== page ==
Records of Christian same sex unions have been discovered in such diverse archives as those in the Vatican, in St. Petersburg, in Paris, in Istanbul and in the Sinai, covering a thousand-years from the 8th to the 18th century.

The Dominican missionary and Prior, Jacques Goar (1601-1653), includes such ceremonies in a printed collection of Greek Orthodox prayer books, “Euchologion Sive Rituale Graecorum Complectens Ritus Et Ordines Divinae Liturgiae” (Paris, 1667).

While homosexuality was technically illegal from late Roman times, homophobic writings didn’t appear in Western Europe until the late 14th century. Even then, church-consecrated same sex unions continued to take place.

At St. John Lateran in Rome (traditionally the Pope’s parish church) in 1578, as many as thirteen same-gender couples were joined during a high Mass and with the cooperation of the Vatican clergy, “taking communion together, using the same nuptial Scripture, after which they slept and ate together” according to a contemporary report. Another woman to woman union is recorded in Dalmatia in the 18th century.

Prof. Boswell’s academic study is so well researched and documented that it poses fundamental questions for both modern church leaders and heterosexual Christians about their own modern attitudes towards homosexuality.

For the Church to ignore the evidence in its own archives would be cowardly and deceptive. The evidence convincingly shows that what the modern church claims has always been its unchanging attitude towards homosexuality is, in fact, nothing of the sort.

It proves that for the last two millennia, in parish churches and cathedrals throughout Christendom, from Ireland to Istanbul and even in the heart of Rome itself, homosexual relationships were accepted as valid expressions of a [Christian] god-given love and commitment to another person, a love that could be celebrated, honored and blessed, through the Eucharist in the name of, and in the presence of, Jesus Christ.

“… in the evening the youth came to him [Jesus], wearing a linen cloth over his naked body. And he remained with him that night, for Jesus taught him the mystery of the Kingdom of God. And thence, arising, he returned to the other side of the Jordan.” —The Secret Gospel of Mark, The Other Bible, Willis Barnstone, Editor, Harper & Row, San Francisco, 1984, pp. 339-342.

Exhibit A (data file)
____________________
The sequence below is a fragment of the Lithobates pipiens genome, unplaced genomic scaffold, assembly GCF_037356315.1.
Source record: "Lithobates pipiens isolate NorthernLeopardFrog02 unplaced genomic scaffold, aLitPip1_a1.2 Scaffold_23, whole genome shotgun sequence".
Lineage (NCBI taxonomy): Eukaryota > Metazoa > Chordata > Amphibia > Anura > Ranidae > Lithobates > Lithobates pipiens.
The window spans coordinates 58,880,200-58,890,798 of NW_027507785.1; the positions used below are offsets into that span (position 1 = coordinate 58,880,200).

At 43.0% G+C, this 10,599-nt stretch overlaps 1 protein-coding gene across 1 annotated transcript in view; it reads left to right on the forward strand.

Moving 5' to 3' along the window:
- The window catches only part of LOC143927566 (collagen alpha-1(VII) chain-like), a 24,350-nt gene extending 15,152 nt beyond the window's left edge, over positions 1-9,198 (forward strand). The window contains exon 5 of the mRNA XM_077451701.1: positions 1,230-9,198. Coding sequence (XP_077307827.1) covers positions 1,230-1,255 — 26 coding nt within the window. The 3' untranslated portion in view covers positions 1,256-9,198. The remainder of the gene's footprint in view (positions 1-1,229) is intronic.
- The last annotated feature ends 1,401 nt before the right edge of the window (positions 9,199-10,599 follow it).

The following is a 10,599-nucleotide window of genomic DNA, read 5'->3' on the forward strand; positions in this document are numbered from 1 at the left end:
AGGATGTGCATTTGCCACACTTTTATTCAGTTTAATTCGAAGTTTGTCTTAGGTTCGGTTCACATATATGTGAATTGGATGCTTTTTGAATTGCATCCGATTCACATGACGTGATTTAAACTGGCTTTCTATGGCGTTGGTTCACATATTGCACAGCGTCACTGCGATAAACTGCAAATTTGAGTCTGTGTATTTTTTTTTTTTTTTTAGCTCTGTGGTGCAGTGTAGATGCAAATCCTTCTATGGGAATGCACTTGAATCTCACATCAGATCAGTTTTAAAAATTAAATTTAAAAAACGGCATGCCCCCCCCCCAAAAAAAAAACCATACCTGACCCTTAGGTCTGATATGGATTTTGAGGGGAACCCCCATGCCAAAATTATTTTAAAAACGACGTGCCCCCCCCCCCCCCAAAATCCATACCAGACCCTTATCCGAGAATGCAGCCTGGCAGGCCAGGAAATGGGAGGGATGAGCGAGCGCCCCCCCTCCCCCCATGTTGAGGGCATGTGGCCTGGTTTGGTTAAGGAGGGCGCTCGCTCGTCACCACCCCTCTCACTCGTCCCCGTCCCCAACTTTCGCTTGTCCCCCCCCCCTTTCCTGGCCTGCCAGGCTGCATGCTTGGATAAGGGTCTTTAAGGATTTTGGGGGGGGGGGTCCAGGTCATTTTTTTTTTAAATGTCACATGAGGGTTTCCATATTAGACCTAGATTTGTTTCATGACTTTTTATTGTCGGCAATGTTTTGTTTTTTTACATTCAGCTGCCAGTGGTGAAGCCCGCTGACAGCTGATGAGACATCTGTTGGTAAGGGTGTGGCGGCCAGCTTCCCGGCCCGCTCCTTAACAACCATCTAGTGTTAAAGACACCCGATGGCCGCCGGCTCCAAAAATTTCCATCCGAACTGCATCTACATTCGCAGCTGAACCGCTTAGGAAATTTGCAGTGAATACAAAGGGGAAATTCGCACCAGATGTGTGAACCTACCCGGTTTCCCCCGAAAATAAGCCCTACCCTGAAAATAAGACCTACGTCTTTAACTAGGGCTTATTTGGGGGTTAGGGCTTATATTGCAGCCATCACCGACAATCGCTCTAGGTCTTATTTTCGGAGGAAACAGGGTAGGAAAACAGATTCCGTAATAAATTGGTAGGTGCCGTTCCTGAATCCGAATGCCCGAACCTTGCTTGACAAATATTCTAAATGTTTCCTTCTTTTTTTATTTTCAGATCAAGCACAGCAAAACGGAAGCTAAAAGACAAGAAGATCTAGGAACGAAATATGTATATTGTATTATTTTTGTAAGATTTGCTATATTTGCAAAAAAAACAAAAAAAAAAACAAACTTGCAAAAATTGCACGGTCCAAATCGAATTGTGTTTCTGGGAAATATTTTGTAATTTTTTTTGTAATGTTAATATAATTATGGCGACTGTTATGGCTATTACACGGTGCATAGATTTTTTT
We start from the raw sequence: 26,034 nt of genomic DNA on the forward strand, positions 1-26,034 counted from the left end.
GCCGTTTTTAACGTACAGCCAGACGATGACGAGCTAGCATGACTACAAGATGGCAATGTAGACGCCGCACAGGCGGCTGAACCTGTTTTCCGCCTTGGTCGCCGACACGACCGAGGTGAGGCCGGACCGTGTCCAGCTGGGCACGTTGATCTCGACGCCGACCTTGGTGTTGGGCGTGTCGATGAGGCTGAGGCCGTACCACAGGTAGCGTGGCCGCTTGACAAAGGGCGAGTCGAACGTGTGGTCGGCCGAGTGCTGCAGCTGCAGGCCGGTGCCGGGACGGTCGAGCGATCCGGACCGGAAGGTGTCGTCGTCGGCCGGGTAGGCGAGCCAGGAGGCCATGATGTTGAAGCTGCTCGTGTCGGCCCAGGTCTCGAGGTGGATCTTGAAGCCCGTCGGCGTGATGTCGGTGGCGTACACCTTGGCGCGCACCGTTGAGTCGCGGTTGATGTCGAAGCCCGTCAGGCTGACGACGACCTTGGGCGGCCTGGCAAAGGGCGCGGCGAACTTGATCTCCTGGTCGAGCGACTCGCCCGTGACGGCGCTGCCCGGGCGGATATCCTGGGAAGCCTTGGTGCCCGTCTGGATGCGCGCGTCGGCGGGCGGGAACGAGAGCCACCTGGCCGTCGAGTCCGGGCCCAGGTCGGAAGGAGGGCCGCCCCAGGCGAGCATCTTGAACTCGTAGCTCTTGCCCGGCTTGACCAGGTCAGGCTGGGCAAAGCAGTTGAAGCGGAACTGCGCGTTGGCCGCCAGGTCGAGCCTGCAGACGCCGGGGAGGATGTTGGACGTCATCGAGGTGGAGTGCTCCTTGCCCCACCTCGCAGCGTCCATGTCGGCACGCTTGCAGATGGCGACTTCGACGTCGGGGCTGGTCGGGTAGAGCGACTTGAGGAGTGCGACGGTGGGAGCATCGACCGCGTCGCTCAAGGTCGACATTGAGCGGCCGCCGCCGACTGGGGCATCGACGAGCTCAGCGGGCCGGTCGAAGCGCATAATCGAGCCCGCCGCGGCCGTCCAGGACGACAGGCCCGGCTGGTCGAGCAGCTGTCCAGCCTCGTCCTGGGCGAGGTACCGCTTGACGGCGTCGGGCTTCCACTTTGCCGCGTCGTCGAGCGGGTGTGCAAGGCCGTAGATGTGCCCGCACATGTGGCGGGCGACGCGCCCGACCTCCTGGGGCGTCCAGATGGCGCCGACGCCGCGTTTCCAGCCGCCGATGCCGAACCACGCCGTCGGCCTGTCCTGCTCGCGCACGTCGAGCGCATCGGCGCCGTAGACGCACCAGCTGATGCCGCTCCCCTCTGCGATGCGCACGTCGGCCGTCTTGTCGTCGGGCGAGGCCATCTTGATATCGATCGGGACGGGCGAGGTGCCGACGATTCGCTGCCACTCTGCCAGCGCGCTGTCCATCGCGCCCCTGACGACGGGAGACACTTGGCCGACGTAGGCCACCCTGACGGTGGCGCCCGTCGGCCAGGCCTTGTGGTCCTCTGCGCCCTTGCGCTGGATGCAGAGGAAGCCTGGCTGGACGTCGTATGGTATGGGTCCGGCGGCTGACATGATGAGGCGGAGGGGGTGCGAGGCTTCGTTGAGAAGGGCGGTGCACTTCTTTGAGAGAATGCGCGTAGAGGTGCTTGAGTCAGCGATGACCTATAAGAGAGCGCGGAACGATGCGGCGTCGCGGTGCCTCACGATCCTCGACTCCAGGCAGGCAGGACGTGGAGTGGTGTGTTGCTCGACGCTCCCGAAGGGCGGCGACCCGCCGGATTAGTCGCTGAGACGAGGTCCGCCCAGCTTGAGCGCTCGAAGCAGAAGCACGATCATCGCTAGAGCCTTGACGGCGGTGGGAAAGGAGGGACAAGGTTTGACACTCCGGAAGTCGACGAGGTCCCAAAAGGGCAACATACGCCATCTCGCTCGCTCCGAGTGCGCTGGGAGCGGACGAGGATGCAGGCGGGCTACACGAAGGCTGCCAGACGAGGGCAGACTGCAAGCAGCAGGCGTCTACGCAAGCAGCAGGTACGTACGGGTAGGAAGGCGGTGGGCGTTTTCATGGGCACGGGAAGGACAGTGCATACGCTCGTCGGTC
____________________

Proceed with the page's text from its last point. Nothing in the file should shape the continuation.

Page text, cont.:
1.  ColfaxRecord.com; Retrieved 6 Jul 2009, 1830 PST [ http://www.colfaxrecord.com/detail/91429.html ]

2.  Saints Sergius & Bacchus, Roman martyrs. Their Catholic feast day  is October 7th. Catholic Encyclopedia [http://www.newadvent.org/cathen/13728a.htm ]

3.  John Eastburn Boswell (American Council of Learned Societies); Same-Sex Unions in Premodern Europe,Random House, June 1994


A modern icon of Saints Sergius and Bacchus by...

A modern icon of Saints Sergius and Bacchus by the gay, Franciscan iconographer Robert Lentz (Photo credit: Wikipedia)

24 responses to “Historical Evidence for Christian Blessings for Same-Sex Couples

  1. interesting. I wholeheartedly support gay marriage and vote accordingly. A lot of people are against it but I think they are really misguided. I think marriage should be open to all couples.

  2. I wish the theology classes at my (Catholic) high school were more open to religious discussion because I would love to share this with my class/teacher. This was very well written and put together.

    • Yes, it is well written by Thos Payne. I did not write it. I was not sure if you noticed the reference to him. I thought it was very clear and forceful. I can well understand your dilemma in the Catholic high school setting…perhaps save it for the university! I went through eleven years of Catholic education in my formative years — I think it was a blessing in many ways, but also has forced me to rethink much. I also graduated from a Jesuit university and was in two convents in my lifetime…so I certainly understand the difficulty of bringing the subject to discussion. Some day…It is wonderful that YOU have such openness and receptivity! Blessings to you! And your visits and comments are so very much appreciated! If I may ask, how did you find my blog? and was there anything in particular that drew you to it?